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Communication Across the Life Span


Edited By Jon F. Nussbaum

As we grow up and grow old, embrace new experiences, try new roles, and adopt new technologies, our senses of time, space, connection, and identity are fundamentally explored through communication. Why, how, with whom, and to what end humans communicate reflect and shape our ever-changing life span position. And while the «life span» can be conceived as a continuum, it is also one hinged by critical junctures and bound by cultural differences that can be better understood through communication.
The chapters in this collection, chosen from among the invited plenary speakers, top research papers, and ideas discussed in San Juan, explore the multiple ways communication affects, reflects, and directs our life transition. Capturing the richness and diversity of scholarship presented at the conference, chapters explore communication technologies that define a generation; communication and successful aging; stereotyping and family communication; sexual communication and physiological measurement; life span communication and the digital divide; and home-based care contexts across the world, among others.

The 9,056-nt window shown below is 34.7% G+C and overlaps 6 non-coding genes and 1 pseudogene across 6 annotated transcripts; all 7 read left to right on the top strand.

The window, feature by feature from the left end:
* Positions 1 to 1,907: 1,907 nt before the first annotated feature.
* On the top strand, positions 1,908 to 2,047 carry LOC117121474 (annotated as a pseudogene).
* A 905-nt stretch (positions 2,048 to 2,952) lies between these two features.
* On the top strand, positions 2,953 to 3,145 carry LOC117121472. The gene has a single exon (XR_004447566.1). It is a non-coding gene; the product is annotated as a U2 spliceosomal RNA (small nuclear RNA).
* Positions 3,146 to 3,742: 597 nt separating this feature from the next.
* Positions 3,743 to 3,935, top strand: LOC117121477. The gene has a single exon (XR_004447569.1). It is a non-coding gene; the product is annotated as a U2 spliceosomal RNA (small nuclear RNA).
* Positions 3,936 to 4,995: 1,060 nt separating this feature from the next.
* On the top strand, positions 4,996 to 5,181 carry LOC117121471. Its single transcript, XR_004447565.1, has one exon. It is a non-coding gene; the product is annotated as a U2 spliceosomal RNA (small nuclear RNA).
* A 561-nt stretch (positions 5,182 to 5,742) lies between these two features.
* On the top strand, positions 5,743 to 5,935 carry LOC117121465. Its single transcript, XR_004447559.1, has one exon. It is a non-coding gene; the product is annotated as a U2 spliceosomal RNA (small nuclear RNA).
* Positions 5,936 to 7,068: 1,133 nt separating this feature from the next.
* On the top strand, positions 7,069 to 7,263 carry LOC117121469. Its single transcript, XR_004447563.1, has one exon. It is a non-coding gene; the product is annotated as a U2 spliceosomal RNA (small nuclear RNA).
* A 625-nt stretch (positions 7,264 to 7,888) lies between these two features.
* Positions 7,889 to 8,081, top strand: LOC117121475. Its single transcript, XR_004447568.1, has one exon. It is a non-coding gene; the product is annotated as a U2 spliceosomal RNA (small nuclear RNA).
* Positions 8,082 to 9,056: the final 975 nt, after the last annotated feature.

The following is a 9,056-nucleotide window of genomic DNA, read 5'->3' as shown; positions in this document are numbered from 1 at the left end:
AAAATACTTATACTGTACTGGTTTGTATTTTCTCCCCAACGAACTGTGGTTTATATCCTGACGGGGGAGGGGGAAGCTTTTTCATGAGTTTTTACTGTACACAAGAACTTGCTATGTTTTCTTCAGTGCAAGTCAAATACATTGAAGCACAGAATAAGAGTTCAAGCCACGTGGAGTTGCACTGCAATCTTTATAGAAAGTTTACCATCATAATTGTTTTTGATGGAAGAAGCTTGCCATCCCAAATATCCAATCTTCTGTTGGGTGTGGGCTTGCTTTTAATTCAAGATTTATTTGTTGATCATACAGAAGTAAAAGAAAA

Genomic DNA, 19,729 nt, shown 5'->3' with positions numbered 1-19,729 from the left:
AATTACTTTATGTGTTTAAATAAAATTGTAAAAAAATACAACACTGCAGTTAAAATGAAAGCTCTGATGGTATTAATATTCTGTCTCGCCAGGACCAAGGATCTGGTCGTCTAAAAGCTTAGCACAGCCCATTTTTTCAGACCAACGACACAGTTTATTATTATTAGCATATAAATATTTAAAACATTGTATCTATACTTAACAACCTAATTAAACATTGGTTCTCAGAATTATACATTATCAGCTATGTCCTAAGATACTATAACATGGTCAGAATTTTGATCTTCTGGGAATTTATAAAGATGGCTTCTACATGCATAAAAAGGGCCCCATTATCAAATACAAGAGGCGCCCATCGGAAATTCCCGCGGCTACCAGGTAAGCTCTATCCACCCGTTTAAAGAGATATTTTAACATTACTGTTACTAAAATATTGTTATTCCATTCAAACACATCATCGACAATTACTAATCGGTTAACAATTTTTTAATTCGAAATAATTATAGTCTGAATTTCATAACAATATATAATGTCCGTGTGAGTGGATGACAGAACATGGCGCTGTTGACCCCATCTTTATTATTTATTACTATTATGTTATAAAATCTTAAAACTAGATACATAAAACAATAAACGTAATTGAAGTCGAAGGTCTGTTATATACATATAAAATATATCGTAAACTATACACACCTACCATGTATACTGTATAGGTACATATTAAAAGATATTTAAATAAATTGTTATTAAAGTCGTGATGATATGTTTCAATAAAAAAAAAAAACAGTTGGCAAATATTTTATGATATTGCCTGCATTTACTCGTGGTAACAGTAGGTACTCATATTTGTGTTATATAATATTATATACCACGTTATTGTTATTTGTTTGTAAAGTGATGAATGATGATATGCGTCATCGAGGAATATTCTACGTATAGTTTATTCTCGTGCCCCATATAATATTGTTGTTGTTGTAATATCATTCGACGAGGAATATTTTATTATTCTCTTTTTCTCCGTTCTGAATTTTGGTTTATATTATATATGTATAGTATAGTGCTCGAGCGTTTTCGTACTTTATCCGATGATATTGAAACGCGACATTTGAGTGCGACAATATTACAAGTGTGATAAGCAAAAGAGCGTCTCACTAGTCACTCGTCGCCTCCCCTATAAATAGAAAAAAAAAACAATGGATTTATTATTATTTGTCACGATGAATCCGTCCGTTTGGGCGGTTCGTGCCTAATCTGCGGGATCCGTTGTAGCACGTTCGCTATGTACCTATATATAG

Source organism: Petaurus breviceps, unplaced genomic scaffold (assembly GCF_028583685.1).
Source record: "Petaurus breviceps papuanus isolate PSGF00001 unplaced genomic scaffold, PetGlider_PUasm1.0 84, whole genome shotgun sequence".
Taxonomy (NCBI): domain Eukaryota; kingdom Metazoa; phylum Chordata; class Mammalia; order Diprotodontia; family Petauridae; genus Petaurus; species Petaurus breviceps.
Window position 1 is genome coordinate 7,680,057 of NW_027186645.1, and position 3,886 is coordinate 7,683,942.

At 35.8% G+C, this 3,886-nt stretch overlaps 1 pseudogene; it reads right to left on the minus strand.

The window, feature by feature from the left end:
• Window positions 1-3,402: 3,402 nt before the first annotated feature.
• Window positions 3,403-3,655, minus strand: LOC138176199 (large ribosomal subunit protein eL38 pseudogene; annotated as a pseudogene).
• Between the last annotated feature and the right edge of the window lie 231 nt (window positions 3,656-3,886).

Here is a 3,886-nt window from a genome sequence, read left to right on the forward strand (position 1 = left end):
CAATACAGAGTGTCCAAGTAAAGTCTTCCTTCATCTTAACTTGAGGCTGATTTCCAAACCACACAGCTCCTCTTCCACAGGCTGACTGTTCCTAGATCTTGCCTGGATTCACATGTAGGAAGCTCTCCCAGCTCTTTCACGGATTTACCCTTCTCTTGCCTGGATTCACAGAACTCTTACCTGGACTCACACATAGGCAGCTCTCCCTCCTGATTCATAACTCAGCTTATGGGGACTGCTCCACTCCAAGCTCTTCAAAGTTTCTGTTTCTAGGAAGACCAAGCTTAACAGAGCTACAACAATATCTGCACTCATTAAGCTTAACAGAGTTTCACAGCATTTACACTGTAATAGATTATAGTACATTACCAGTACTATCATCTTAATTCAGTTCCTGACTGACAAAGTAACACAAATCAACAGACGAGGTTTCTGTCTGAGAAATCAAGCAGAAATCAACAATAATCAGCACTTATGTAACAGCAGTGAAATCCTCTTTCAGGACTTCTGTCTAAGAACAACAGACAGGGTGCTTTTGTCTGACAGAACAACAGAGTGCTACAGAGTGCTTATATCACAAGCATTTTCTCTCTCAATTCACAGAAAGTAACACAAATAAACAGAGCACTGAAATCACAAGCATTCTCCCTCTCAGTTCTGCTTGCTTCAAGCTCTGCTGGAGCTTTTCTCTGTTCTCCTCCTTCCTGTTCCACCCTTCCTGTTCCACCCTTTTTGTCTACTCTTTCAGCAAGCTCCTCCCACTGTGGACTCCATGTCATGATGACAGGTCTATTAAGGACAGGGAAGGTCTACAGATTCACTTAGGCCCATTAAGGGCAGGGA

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Chapter One: Young People and Communication Technologies: Emerging Challenges in Generational Analysis


← 4 | 5 →CHAPTER ONE

Young People and Communication Technologies

Emerging Challenges in Generational Analysis


Distinct “media generations” are identified through the association of successive generations of youths with the most prevalent media of their time. The resulting labels, ranging from “television generation” to “digital natives,” seem to offer a convenient shorthand for describing media consumers of different eras. However, generational labels are often superficial and sweeping “generationalizations” that are insufficiently nuanced for understanding marginalized, understudied populations whose social and family contexts depart from the norm. Even so, the shortcomings of generationalizations should not detract from the value of the generational approach in studying media consumers and their traits, attitudes, and practices. In this chapter, I argue that the generational approach can offer productive inroads into the study of youth media practices and parental mediation, but is undermined by three emerging challenges. I conclude by suggesting ways in which researchers can strive to overcome these difficulties. I illustrate with findings from my recent research on juvenile offenders and transnational youths and also discuss them in relation to previous literature.


Media devices have evolved over time, encroaching into the domestic realm and becoming household essentials. With each wave of gadgets and innovations, new terms have emerged to capture a particular generation’s socio-technical relationship ← 5 | 6 →with their media devices, from the “television generation” and “NetGen” (Herring, 2008; Tapscott, 1999), to “digital...

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